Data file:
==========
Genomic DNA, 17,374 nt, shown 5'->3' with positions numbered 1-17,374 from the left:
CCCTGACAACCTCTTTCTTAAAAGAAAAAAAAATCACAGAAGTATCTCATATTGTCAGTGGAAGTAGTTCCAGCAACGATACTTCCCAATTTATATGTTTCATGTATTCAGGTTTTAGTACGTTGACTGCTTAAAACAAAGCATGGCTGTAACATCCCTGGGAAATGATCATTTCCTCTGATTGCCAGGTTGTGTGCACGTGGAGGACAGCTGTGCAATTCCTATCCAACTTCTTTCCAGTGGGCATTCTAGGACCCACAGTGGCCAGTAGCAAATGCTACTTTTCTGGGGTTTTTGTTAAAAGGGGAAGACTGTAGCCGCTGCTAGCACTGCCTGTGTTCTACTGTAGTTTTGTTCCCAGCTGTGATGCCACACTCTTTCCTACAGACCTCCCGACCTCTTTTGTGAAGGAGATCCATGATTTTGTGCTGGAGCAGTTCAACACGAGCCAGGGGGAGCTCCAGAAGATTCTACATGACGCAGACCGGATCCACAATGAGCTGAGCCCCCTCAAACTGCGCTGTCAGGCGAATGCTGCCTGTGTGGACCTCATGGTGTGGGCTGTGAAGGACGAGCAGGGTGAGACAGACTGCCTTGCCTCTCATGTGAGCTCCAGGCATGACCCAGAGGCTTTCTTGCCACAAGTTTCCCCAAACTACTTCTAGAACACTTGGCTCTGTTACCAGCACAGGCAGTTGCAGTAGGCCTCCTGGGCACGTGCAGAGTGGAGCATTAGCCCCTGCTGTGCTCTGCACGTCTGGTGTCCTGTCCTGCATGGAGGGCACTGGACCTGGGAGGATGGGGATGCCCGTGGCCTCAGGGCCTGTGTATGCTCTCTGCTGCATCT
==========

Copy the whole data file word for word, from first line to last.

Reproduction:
Genomic DNA, 17,374 nt, shown 5'->3' with positions numbered 1-17,374 from the left:
CCCTGACAACCTCTTTCTTAAAAGAAAAAAAAATCACAGAAGTATCTCATATTGTCAGTGGAAGTAGTTCCAGCAACGATACTTCCCAATTTATATGTTTCATGTATTCAGGTTTTAGTACGTTGACTGCTTAAAACAAAGCATGGCTGTAACATCCCTGGGAAATGATCATTTCCTCTGATTGCCAGGTTGTGTGCACGTGGAGGACAGCTGTGCAATTCCTATCCAACTTCTTTCCAGTGGGCATTCTAGGACCCACAGTGGCCAGTAGCAAATGCTACTTTTCTGGGGTTTTTGTTAAAAGGGGAAGACTGTAGCCGCTGCTAGCACTGCCTGTGTTCTACTGTAGTTTTGTTCCCAGCTGTGATGCCACACTCTTTCCTACAGACCTCCCGACCTCTTTTGTGAAGGAGATCCATGATTTTGTGCTGGAGCAGTTCAACACGAGCCAGGGGGAGCTCCAGAAGATTCTACATGACGCAGACCGGATCCACAATGAGCTGAGCCCCCTCAAACTGCGCTGTCAGGCGAATGCTGCCTGTGTGGACCTCATGGTGTGGGCTGTGAAGGACGAGCAGGGTGAGACAGACTGCCTTGCCTCTCATGTGAGCTCCAGGCATGACCCAGAGGCTTTCTTGCCACAAGTTTCCCCAAACTACTTCTAGAACACTTGGCTCTGTTACCAGCACAGGCAGTTGCAGTAGGCCTCCTGGGCACGTGCAGAGTGGAGCATTAGCCCCTGCTGTGCTCTGCACGTCTGGTGTCCTGTCCTGCATGGAGGGCACTGGACCTGGGAGGATGGGGATGCCCGTGGCCTCAGGGCCTGTGTATGCTCTCTGCTGCATCT